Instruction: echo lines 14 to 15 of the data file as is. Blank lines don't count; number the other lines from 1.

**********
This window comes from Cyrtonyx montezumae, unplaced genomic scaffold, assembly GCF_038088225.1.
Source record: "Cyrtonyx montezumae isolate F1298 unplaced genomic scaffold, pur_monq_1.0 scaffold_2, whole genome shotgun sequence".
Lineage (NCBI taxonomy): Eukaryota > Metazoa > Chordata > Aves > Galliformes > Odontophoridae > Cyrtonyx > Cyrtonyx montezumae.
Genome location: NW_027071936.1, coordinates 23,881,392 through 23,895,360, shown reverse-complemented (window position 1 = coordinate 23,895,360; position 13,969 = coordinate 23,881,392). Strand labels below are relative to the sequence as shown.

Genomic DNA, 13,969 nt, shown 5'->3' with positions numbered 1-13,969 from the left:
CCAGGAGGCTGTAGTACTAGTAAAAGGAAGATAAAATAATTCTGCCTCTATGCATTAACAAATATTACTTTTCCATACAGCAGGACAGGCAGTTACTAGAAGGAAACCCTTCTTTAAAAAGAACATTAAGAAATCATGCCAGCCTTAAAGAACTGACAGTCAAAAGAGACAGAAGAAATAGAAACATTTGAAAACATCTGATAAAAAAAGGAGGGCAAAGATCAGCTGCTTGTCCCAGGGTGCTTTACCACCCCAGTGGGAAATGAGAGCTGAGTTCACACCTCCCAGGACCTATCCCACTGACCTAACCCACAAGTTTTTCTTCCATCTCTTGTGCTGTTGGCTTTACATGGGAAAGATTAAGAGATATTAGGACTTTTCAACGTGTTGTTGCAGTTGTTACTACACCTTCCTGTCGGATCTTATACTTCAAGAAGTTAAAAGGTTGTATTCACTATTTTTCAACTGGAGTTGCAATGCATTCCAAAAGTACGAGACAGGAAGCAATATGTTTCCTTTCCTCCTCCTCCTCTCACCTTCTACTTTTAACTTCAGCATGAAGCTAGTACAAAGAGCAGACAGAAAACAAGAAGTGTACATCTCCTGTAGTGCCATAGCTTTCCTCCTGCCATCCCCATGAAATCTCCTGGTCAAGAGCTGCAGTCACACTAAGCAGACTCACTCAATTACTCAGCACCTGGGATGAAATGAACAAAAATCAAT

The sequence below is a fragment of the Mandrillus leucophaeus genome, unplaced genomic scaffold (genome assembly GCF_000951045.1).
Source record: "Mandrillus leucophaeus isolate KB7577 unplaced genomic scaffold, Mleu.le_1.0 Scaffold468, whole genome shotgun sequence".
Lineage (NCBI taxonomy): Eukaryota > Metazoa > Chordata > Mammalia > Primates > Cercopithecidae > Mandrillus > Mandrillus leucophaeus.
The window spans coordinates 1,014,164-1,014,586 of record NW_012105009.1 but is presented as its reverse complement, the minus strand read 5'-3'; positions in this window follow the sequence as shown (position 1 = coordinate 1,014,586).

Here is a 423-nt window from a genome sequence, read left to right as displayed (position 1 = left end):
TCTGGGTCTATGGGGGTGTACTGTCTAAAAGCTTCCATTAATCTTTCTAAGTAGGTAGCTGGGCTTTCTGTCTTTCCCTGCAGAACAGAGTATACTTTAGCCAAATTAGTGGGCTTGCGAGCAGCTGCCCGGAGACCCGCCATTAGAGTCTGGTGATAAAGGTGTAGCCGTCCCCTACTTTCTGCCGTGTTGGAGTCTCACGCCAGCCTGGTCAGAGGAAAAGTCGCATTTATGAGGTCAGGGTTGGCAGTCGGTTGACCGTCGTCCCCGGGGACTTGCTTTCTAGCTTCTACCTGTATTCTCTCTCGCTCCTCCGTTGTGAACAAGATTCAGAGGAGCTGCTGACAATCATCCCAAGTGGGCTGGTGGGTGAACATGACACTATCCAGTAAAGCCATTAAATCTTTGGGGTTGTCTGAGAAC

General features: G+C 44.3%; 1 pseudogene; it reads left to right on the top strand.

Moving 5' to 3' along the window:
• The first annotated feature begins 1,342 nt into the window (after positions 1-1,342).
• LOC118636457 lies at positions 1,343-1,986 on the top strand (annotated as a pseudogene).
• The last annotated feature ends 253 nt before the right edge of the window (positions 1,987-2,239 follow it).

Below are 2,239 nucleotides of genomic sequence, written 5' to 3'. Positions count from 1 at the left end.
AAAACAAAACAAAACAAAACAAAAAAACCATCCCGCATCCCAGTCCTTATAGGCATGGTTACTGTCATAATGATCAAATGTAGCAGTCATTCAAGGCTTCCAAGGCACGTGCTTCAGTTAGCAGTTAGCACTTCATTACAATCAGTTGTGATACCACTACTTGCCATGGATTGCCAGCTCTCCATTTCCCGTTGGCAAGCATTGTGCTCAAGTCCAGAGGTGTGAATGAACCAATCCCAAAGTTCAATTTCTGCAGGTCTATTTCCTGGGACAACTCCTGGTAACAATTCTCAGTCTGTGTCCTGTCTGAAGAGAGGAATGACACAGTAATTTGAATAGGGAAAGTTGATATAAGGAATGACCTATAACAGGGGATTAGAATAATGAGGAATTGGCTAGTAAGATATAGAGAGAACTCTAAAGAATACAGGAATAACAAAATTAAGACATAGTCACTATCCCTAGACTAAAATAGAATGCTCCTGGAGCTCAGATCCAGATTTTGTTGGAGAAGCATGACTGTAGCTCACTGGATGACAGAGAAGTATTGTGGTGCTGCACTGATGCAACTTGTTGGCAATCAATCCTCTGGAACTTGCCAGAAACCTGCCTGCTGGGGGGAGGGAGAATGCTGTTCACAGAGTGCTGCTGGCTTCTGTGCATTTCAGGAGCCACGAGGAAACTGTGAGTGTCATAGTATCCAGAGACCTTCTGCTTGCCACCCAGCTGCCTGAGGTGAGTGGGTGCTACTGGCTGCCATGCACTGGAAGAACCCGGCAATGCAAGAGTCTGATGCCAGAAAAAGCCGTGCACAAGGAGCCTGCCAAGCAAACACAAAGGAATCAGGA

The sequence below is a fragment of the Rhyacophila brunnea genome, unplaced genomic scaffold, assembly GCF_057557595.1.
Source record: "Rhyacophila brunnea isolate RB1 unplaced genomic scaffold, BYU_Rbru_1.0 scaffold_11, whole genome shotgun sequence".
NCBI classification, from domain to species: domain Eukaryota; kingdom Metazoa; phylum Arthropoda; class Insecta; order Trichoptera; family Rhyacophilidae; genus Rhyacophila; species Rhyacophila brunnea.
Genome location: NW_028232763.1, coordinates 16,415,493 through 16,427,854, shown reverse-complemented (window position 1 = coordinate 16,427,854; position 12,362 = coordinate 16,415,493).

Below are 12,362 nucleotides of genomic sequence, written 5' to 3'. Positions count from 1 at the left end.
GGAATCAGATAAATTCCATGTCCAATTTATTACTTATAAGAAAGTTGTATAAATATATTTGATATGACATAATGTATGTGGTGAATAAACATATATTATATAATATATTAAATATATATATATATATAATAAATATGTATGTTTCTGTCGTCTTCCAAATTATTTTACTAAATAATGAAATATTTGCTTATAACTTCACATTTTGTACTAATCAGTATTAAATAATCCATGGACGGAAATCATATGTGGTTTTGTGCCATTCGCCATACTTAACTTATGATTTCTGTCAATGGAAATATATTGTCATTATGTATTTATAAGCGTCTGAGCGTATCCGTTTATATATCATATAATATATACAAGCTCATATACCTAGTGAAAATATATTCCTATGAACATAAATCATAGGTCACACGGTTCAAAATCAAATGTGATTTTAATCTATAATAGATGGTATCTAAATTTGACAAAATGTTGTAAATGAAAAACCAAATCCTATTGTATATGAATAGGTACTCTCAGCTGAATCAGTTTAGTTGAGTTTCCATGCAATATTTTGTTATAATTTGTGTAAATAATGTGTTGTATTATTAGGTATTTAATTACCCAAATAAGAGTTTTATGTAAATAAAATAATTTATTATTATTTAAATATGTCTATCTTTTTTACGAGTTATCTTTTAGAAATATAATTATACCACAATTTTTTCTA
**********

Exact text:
Moving 5' to 3' along the window:
• The first annotated feature begins 1,342 nt into the window (after positions 1-1,342).